A review by Nalini Haynes
Finn is a rebel without a cause, a seemingly bipolar teenager. When she sees Prince Thorne, the son of ‘The Slaughterman’ from Pirenti, she rushes towards him. Her eyes glow golden when they look upon each other, which, for Kayans, usually means they’ve bonded as partners for life. However, this isn’t the case for Finn and Thorne. Their mutual attraction for each other, mixed with their dislike of one another, causes conflict when they set out on an adventure together.
Jonah, Finn’s twin brother, keeps her relatively stable at great personal cost and yet they are best friends along with their foster-brother Penn. Penn evidently has obsessive-compulsive disorder, needing to count things to stabilize himself in stressful situations.
Jonah is training to become a warder, one of a class of magic user in the country of Kaya, who have banned Finn from practicing her magic because her ‘soul is too big for her body’.
Finn loathes warders for barring her from their society and banning her use of magic. Hobbled, prevented from fulfilling her potential, she races towards danger.
The warders all have white hair and eyes. Lutius (the head of the warder order) has ‘creepy white hair… worn in about a thousand braids, which [Finn had] always thought looked hideous’ (p 8) although he has ‘leathery’ skin. From the description, I assume it’s brown leather and not white leather. When they’re killed, the warders’ hair and eyes turn to their original color (p 350).
Isadora, an expert sword wielder, has white hair, white skin and white eyes. She’s the typical extreme ‘albino-type’ (as opposed to the less extreme whiter-than-everyone-else albino-type) commonly seen in SFF. Isadora does not have poor eyesight nor does she have any apparent difficulty with sunlight burning or blinding her.
It’s interesting that McConaghy focuses on the warders and Isadora’s looks, and yet Thorne is described as pale to imply danger when he’s introduced ‘He wore his hair shaved very short like all Pirenti soldiers did, and his skin was pale and ghostly like a Kayan’s would never be’ and yet Thorne’s paleness is relative and glossed over later. He’s just a different shade implying a different race while Isadora is reviled. Isadora is introduced as a potential killer then Finn says Isadora has ‘Hair and skin so white it was purest snow; eyes of the bloodiest red I’d ever seen’ (p69).
- ‘the snow creature with her red, red eyes. Her skin was such a pale shade that it was almost translucent — I could see the faint lines of blue veins, like feather-thin cracks in marble. The white hair hung cut straight over her eyes — eyes dusted with lashes of whitest white’ p 73.
- ‘the ice girl’ p 70.
- ‘the creepy death-angel’ p 74
- ‘there was no way we could lose sight of her, glowing under the sun as she was.’ p 97.
- ‘pariah’ p 101.
- ‘a snowflake’ p 103, 169.
- ‘a small white creature, hair and skin so sapped of colour that she was almost impossible to look upon, for the glare of the sun reflected off every surface of her’ p 115.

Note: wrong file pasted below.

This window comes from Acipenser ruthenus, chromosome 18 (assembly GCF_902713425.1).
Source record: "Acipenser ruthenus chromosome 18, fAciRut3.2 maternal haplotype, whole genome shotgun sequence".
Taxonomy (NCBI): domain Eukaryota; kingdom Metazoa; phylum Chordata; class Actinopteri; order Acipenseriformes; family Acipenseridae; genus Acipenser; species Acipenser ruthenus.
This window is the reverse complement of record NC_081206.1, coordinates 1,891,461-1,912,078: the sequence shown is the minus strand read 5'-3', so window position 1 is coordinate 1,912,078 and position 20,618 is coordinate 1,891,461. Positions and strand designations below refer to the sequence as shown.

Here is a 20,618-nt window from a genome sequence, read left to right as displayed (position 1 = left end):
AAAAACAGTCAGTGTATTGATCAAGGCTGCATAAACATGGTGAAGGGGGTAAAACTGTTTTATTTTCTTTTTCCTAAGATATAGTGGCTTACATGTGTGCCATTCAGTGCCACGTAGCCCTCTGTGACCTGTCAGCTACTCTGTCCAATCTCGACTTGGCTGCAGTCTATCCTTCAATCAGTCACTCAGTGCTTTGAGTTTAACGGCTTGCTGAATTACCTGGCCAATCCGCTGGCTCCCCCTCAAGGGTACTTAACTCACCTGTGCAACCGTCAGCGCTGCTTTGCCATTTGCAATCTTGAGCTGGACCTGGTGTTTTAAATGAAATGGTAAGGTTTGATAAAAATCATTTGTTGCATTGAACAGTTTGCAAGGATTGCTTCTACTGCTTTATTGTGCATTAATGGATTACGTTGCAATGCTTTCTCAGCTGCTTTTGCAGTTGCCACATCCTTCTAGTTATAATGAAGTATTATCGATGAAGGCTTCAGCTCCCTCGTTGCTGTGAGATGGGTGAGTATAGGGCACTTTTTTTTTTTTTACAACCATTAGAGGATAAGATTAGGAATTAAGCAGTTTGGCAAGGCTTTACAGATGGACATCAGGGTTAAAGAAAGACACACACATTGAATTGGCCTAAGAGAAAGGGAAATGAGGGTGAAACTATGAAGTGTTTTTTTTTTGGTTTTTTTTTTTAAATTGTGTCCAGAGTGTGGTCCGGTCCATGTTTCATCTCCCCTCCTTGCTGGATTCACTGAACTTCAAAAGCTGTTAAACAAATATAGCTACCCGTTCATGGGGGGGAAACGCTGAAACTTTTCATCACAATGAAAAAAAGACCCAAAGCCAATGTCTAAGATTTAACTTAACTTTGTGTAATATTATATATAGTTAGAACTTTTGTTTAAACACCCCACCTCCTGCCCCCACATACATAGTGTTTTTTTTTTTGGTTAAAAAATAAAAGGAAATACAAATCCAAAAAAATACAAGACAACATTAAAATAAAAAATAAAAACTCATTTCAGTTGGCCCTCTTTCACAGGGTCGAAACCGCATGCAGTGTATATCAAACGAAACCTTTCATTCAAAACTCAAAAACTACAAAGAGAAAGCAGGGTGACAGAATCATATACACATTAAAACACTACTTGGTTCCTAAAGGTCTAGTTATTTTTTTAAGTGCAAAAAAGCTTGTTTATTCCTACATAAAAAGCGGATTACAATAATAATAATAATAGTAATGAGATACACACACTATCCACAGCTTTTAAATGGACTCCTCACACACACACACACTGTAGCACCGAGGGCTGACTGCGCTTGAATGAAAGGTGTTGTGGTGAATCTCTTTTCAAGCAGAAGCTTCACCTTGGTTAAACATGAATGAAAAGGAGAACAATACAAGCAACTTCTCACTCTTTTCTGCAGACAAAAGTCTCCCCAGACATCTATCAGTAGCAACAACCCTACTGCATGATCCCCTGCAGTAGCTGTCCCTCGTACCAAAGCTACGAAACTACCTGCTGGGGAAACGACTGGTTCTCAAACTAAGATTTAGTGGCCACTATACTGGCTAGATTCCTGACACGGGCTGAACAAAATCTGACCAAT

- ‘albino psychopath’ p 162.
- ‘the wraith-like creature’ p 163.
- ‘A lake sorceress’ p 169.
- ‘An Ice Queen’ p 169, 209.
- ‘demon’ and ‘monster’ and ‘hideous’ p 179.
- ‘ghoulish’ p 209.
- ‘pale, wraith-like’ p 307.
- ‘demon baby’; ‘abomination’ p 338.
- ‘demon child’ p 339.
- ‘forgotten… different or ignored or feared… a demon child…’ p 340.
- ‘demon spawn’ p 342.
To be fair to McConaghy, Isadora is the leading lady, one half of the romantic pair in the third and final book in The Chronicles of Kaya, but her descriptions of Isadora and use of white to signify malevolence is as harmful to people with albinism as Trump’s rhetoric about Muslims and Jews is to those people groups. The difference is that people with albinism are a smaller minority with less of a voice, less power, more misconceptions in the mainstream and we are even marginalized by straight white nondisabled authors who ally themselves with other minority groups.
Although I’ve studied bipolar disorder (which is what Finn seems to have) and obsessive-compulsive disorder (which is what Penn seems to have) I have no decided opinion on these representations. People with mental illness get to have an adventure, yay? Also, Finn and Penn are normalised, in contrast with warder white and Isadora. On the other hand, Finn seems co-dependent, her teenage brother is sacrificing his life and health to keep her alive, and people manipulate Penn to keep him stable. I’m interested in hearing how people with these disabilities feel about their representations.
There are some sexytimes, however, Thorne is less HBO and more MA-rated due to a few scenes. I get the impression McConaghy goes there then shies away from the detail… perhaps she grew up with the door being closed on sexual encounters on TV? 😀
There’s a sequence where Thorne wakes up in the dead of night to find Finn in his bedroom; they go into the living area of the house to find the housekeeper lighting candles; then they go for a walk, joining others watching the sunset. Blindfolded eyes visibly glow. And the ending… the resolution is a bit over the top on the one hand and a bit ‘because NEXT BOOK’ on the other.
Thorne is an enjoyable romantic adventure although its representations of minorities — especially friends’ ongoing descriptions of Isadora — are offensive, and some sequences need a little repair. However, I believe most readers will enjoy it regardless. Thorne is suitable for Young Adult and mild New Adult fans of romantic fantasy.
Rating: 3 out of 5 stars
Format: paperback, 374 pages plus extras
Imprint: Bantam Australia (Random Penguins aka Penguin Random House)